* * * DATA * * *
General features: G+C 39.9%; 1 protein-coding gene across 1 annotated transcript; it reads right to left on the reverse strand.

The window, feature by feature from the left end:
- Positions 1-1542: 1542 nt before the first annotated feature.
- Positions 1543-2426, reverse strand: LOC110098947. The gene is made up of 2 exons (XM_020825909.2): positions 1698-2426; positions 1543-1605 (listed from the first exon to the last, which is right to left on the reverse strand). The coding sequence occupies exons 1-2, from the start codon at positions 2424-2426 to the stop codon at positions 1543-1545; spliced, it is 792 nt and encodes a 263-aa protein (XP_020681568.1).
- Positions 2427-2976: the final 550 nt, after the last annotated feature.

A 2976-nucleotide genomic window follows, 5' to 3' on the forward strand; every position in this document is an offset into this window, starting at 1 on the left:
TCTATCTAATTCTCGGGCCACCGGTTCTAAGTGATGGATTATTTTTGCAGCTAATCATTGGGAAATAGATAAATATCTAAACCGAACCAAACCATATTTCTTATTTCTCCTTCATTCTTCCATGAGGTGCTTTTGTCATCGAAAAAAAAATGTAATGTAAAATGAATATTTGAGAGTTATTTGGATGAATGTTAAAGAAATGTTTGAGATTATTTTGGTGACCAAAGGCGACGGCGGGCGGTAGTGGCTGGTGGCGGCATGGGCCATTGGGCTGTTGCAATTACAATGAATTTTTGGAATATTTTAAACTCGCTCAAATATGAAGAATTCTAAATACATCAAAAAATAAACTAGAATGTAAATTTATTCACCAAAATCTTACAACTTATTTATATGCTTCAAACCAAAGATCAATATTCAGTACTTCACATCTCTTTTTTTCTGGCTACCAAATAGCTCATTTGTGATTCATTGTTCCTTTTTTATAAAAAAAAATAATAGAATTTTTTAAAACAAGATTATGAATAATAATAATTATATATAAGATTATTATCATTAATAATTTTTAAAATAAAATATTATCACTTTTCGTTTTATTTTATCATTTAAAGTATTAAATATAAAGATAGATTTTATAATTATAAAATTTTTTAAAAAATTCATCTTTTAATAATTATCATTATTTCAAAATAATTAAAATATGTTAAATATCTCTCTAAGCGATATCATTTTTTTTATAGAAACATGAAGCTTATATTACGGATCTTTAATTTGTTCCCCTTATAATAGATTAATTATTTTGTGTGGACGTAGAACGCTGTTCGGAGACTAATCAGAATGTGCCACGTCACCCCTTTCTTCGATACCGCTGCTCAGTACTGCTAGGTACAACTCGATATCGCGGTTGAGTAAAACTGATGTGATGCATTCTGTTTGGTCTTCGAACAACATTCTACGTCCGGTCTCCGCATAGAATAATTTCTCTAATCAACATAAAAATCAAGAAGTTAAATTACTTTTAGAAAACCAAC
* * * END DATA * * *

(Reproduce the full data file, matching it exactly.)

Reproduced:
General features: G+C 39.9%; 1 protein-coding gene across 1 annotated transcript; it reads right to left on the reverse strand.

The window, feature by feature from the left end:
- Positions 1-1542: 1542 nt before the first annotated feature.
- Positions 1543-2426, reverse strand: LOC110098947. The gene is made up of 2 exons (XM_020825909.2): positions 1698-2426; positions 1543-1605 (listed from the first exon to the last, which is right to left on the reverse strand). The coding sequence occupies exons 1-2, from the start codon at positions 2424-2426 to the stop codon at positions 1543-1545; spliced, it is 792 nt and encodes a 263-aa protein (XP_020681568.1).
- Positions 2427-2976: the final 550 nt, after the last annotated feature.

A 2976-nucleotide genomic window follows, 5' to 3' on the forward strand; every position in this document is an offset into this window, starting at 1 on the left:
TCTATCTAATTCTCGGGCCACCGGTTCTAAGTGATGGATTATTTTTGCAGCTAATCATTGGGAAATAGATAAATATCTAAACCGAACCAAACCATATTTCTTATTTCTCCTTCATTCTTCCATGAGGTGCTTTTGTCATCGAAAAAAAAATGTAATGTAAAATGAATATTTGAGAGTTATTTGGATGAATGTTAAAGAAATGTTTGAGATTATTTTGGTGACCAAAGGCGACGGCGGGCGGTAGTGGCTGGTGGCGGCATGGGCCATTGGGCTGTTGCAATTACAATGAATTTTTGGAATATTTTAAACTCGCTCAAATATGAAGAATTCTAAATACATCAAAAAATAAACTAGAATGTAAATTTATTCACCAAAATCTTACAACTTATTTATATGCTTCAAACCAAAGATCAATATTCAGTACTTCACATCTCTTTTTTTCTGGCTACCAAATAGCTCATTTGTGATTCATTGTTCCTTTTTTATAAAAAAAAATAATAGAATTTTTTAAAACAAGATTATGAATAATAATAATTATATATAAGATTATTATCATTAATAATTTTTAAAATAAAATATTATCACTTTTCGTTTTATTTTATCATTTAAAGTATTAAATATAAAGATAGATTTTATAATTATAAAATTTTTTAAAAAATTCATCTTTTAATAATTATCATTATTTCAAAATAATTAAAATATGTTAAATATCTCTCTAAGCGATATCATTTTTTTTATAGAAACATGAAGCTTATATTACGGATCTTTAATTTGTTCCCCTTATAATAGATTAATTATTTTGTGTGGACGTAGAACGCTGTTCGGAGACTAATCAGAATGTGCCACGTCACCCCTTTCTTCGATACCGCTGCTCAGTACTGCTAGGTACAACTCGATATCGCGGTTGAGTAAAACTGATGTGATGCATTCTGTTTGGTCTTCGAACAACATTCTACGTCCGGTCTCCGCATAGAATAATTTCTCTAATCAACATAAAAATCAAGAAGTTAAATTACTTTTAGAAAACCAAC